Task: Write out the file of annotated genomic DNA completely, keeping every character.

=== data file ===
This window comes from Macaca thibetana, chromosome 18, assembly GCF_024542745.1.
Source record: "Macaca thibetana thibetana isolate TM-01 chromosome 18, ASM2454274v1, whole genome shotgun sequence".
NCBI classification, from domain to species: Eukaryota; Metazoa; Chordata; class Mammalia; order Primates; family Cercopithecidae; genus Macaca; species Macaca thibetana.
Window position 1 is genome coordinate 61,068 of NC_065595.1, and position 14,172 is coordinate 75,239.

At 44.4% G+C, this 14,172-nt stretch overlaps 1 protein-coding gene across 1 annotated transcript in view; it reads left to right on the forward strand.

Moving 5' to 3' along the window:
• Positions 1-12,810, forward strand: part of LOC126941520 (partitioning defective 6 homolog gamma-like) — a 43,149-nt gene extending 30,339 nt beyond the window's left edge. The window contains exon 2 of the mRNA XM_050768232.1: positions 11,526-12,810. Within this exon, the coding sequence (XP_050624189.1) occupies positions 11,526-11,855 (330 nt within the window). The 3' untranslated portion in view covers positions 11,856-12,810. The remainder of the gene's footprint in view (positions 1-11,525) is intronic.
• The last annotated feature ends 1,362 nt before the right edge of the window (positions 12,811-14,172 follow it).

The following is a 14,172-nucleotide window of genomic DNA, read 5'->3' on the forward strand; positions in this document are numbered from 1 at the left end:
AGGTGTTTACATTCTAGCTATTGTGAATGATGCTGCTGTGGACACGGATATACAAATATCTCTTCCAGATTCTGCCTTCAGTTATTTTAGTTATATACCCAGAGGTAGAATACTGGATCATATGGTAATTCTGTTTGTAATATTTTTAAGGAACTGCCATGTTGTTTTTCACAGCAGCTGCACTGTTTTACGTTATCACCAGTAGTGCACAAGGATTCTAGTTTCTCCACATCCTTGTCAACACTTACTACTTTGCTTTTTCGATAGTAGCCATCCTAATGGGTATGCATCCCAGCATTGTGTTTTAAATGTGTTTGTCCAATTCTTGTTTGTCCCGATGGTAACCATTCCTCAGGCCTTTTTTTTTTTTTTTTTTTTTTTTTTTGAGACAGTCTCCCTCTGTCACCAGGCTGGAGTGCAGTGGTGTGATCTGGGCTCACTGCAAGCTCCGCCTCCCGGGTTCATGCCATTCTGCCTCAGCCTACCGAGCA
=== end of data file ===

This window comes from Macaca thibetana, chromosome 18, assembly GCF_024542745.1.
Source record: "Macaca thibetana thibetana isolate TM-01 chromosome 18, ASM2454274v1, whole genome shotgun sequence".
NCBI classification, from domain to species: Eukaryota; Metazoa; Chordata; class Mammalia; order Primates; family Cercopithecidae; genus Macaca; species Macaca thibetana.
Window position 1 is genome coordinate 61,068 of NC_065595.1, and position 14,172 is coordinate 75,239.

At 44.4% G+C, this 14,172-nt stretch overlaps 1 protein-coding gene across 1 annotated transcript in view; it reads left to right on the forward strand.

Moving 5' to 3' along the window:
• Positions 1-12,810, forward strand: part of LOC126941520 (partitioning defective 6 homolog gamma-like) — a 43,149-nt gene extending 30,339 nt beyond the window's left edge. The window contains exon 2 of the mRNA XM_050768232.1: positions 11,526-12,810. Within this exon, the coding sequence (XP_050624189.1) occupies positions 11,526-11,855 (330 nt within the window). The 3' untranslated portion in view covers positions 11,856-12,810. The remainder of the gene's footprint in view (positions 1-11,525) is intronic.
• The last annotated feature ends 1,362 nt before the right edge of the window (positions 12,811-14,172 follow it).

The following is a 14,172-nucleotide window of genomic DNA, read 5'->3' on the forward strand; positions in this document are numbered from 1 at the left end:
AGGTGTTTACATTCTAGCTATTGTGAATGATGCTGCTGTGGACACGGATATACAAATATCTCTTCCAGATTCTGCCTTCAGTTATTTTAGTTATATACCCAGAGGTAGAATACTGGATCATATGGTAATTCTGTTTGTAATATTTTTAAGGAACTGCCATGTTGTTTTTCACAGCAGCTGCACTGTTTTACGTTATCACCAGTAGTGCACAAGGATTCTAGTTTCTCCACATCCTTGTCAACACTTACTACTTTGCTTTTTCGATAGTAGCCATCCTAATGGGTATGCATCCCAGCATTGTGTTTTAAATGTGTTTGTCCAATTCTTGTTTGTCCCGATGGTAACCATTCCTCAGGCCTTTTTTTTTTTTTTTTTTTTTTTTTTTGAGACAGTCTCCCTCTGTCACCAGGCTGGAGTGCAGTGGTGTGATCTGGGCTCACTGCAAGCTCCGCCTCCCGGGTTCATGCCATTCTGCCTCAGCCTACCGAGCA